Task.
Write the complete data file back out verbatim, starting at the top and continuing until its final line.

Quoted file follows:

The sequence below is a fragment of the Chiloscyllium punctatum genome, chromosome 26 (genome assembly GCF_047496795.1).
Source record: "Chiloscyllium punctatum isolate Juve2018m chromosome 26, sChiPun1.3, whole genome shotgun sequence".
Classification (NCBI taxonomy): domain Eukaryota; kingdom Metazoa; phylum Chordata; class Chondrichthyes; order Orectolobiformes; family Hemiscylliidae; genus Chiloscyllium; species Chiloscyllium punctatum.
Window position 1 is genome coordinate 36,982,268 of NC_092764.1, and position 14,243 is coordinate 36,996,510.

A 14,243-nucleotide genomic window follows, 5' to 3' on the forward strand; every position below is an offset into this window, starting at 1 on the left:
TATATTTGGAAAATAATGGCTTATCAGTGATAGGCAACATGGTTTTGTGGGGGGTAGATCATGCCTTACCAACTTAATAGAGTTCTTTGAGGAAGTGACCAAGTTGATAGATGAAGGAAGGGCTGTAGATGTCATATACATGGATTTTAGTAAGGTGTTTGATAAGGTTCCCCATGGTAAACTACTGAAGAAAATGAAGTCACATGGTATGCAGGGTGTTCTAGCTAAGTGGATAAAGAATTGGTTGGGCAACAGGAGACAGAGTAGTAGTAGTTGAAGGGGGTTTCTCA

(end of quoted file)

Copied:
The sequence below is a fragment of the Chiloscyllium punctatum genome, chromosome 26 (genome assembly GCF_047496795.1).
Source record: "Chiloscyllium punctatum isolate Juve2018m chromosome 26, sChiPun1.3, whole genome shotgun sequence".
Classification (NCBI taxonomy): domain Eukaryota; kingdom Metazoa; phylum Chordata; class Chondrichthyes; order Orectolobiformes; family Hemiscylliidae; genus Chiloscyllium; species Chiloscyllium punctatum.
Window position 1 is genome coordinate 36,982,268 of NC_092764.1, and position 14,243 is coordinate 36,996,510.

A 14,243-nucleotide genomic window follows, 5' to 3' on the forward strand; every position below is an offset into this window, starting at 1 on the left:
TATATTTGGAAAATAATGGCTTATCAGTGATAGGCAACATGGTTTTGTGGGGGGTAGATCATGCCTTACCAACTTAATAGAGTTCTTTGAGGAAGTGACCAAGTTGATAGATGAAGGAAGGGCTGTAGATGTCATATACATGGATTTTAGTAAGGTGTTTGATAAGGTTCCCCATGGTAAACTACTGAAGAAAATGAAGTCACATGGTATGCAGGGTGTTCTAGCTAAGTGGATAAAGAATTGGTTGGGCAACAGGAGACAGAGTAGTAGTAGTTGAAGGGGGTTTCTCA